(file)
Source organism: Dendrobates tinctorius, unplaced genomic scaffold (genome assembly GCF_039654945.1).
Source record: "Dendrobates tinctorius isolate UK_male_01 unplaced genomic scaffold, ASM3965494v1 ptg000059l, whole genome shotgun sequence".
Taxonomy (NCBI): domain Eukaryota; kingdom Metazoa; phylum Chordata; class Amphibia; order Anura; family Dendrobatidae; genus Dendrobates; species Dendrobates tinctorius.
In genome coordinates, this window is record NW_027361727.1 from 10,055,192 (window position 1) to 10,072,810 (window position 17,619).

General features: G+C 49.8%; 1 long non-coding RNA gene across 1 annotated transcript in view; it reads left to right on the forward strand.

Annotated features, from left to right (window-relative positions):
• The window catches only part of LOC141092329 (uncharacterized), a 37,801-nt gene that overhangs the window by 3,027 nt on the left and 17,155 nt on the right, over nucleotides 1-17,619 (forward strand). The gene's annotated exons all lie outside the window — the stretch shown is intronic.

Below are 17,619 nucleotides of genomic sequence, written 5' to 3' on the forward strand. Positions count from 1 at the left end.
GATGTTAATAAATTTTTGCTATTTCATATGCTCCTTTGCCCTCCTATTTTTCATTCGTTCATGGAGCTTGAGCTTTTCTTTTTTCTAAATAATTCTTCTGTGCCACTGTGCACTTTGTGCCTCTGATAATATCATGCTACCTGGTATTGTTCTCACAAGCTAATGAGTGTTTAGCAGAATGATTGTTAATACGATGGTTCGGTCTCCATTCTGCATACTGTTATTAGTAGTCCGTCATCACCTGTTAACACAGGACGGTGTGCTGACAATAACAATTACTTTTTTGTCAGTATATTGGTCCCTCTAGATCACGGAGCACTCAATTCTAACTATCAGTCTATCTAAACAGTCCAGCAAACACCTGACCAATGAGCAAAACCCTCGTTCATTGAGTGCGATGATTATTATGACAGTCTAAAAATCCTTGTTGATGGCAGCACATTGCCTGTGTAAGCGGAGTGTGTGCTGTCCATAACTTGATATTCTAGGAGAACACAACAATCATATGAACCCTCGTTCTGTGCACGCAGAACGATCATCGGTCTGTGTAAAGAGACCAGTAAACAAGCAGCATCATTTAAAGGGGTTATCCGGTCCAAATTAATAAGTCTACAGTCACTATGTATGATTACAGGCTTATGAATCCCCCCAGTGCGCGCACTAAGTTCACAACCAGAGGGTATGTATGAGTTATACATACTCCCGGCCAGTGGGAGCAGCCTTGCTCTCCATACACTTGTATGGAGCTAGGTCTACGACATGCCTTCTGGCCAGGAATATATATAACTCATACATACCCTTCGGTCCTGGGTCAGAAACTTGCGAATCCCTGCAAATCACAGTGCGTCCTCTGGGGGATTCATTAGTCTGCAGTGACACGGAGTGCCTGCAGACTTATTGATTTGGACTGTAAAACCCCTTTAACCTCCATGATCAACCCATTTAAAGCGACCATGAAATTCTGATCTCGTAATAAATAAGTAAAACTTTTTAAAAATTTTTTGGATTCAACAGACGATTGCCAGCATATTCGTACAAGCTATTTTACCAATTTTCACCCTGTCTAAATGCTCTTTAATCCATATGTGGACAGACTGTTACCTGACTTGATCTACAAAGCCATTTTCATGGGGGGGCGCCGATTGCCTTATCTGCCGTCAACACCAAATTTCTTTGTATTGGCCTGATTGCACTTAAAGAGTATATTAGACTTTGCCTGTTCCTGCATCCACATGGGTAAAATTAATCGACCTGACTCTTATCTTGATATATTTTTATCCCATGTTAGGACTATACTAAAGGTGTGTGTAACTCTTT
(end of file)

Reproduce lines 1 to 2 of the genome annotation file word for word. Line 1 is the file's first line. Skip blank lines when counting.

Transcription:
Source organism: Dendrobates tinctorius, unplaced genomic scaffold (genome assembly GCF_039654945.1).
Source record: "Dendrobates tinctorius isolate UK_male_01 unplaced genomic scaffold, ASM3965494v1 ptg000059l, whole genome shotgun sequence".